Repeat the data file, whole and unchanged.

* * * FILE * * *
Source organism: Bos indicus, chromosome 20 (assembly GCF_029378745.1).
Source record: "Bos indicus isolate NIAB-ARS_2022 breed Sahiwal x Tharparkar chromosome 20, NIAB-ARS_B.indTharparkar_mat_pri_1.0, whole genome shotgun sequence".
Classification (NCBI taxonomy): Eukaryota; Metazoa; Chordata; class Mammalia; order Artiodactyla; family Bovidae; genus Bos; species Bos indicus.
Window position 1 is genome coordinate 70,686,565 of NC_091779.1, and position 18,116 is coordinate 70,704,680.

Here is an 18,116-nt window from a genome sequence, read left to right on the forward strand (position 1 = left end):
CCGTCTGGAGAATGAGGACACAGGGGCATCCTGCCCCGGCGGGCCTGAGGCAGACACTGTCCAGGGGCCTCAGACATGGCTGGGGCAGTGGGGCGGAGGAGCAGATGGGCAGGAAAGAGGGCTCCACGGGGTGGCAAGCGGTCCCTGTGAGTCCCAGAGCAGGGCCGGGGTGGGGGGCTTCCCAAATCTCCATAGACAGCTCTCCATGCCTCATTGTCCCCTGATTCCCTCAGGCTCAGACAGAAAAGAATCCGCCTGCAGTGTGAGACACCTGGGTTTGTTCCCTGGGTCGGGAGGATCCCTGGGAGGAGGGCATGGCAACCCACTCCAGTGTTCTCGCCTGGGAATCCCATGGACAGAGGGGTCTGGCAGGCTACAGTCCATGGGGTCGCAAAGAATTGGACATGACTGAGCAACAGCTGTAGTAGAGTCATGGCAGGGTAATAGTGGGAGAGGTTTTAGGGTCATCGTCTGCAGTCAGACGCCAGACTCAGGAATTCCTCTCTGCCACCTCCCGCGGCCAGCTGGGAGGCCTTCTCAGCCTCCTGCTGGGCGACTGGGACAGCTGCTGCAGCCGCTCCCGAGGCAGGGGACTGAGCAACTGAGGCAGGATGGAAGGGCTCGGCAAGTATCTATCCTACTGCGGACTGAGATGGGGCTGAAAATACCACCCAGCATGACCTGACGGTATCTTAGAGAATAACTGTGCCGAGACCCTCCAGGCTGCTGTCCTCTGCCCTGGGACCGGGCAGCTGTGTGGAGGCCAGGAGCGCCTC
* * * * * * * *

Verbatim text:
Source organism: Bos indicus, chromosome 20 (assembly GCF_029378745.1).
Source record: "Bos indicus isolate NIAB-ARS_2022 breed Sahiwal x Tharparkar chromosome 20, NIAB-ARS_B.indTharparkar_mat_pri_1.0, whole genome shotgun sequence".
Classification (NCBI taxonomy): Eukaryota; Metazoa; Chordata; class Mammalia; order Artiodactyla; family Bovidae; genus Bos; species Bos indicus.
Window position 1 is genome coordinate 70,686,565 of NC_091779.1, and position 18,116 is coordinate 70,704,680.

Here is an 18,116-nt window from a genome sequence, read left to right on the forward strand (position 1 = left end):
CCGTCTGGAGAATGAGGACACAGGGGCATCCTGCCCCGGCGGGCCTGAGGCAGACACTGTCCAGGGGCCTCAGACATGGCTGGGGCAGTGGGGCGGAGGAGCAGATGGGCAGGAAAGAGGGCTCCACGGGGTGGCAAGCGGTCCCTGTGAGTCCCAGAGCAGGGCCGGGGTGGGGGGCTTCCCAAATCTCCATAGACAGCTCTCCATGCCTCATTGTCCCCTGATTCCCTCAGGCTCAGACAGAAAAGAATCCGCCTGCAGTGTGAGACACCTGGGTTTGTTCCCTGGGTCGGGAGGATCCCTGGGAGGAGGGCATGGCAACCCACTCCAGTGTTCTCGCCTGGGAATCCCATGGACAGAGGGGTCTGGCAGGCTACAGTCCATGGGGTCGCAAAGAATTGGACATGACTGAGCAACAGCTGTAGTAGAGTCATGGCAGGGTAATAGTGGGAGAGGTTTTAGGGTCATCGTCTGCAGTCAGACGCCAGACTCAGGAATTCCTCTCTGCCACCTCCCGCGGCCAGCTGGGAGGCCTTCTCAGCCTCCTGCTGGGCGACTGGGACAGCTGCTGCAGCCGCTCCCGAGGCAGGGGACTGAGCAACTGAGGCAGGATGGAAGGGCTCGGCAAGTATCTATCCTACTGCGGACTGAGATGGGGCTGAAAATACCACCCAGCATGACCTGACGGTATCTTAGAGAATAACTGTGCCGAGACCCTCCAGGCTGCTGTCCTCTGCCCTGGGACCGGGCAGCTGTGTGGAGGCCAGGAGCGCCTC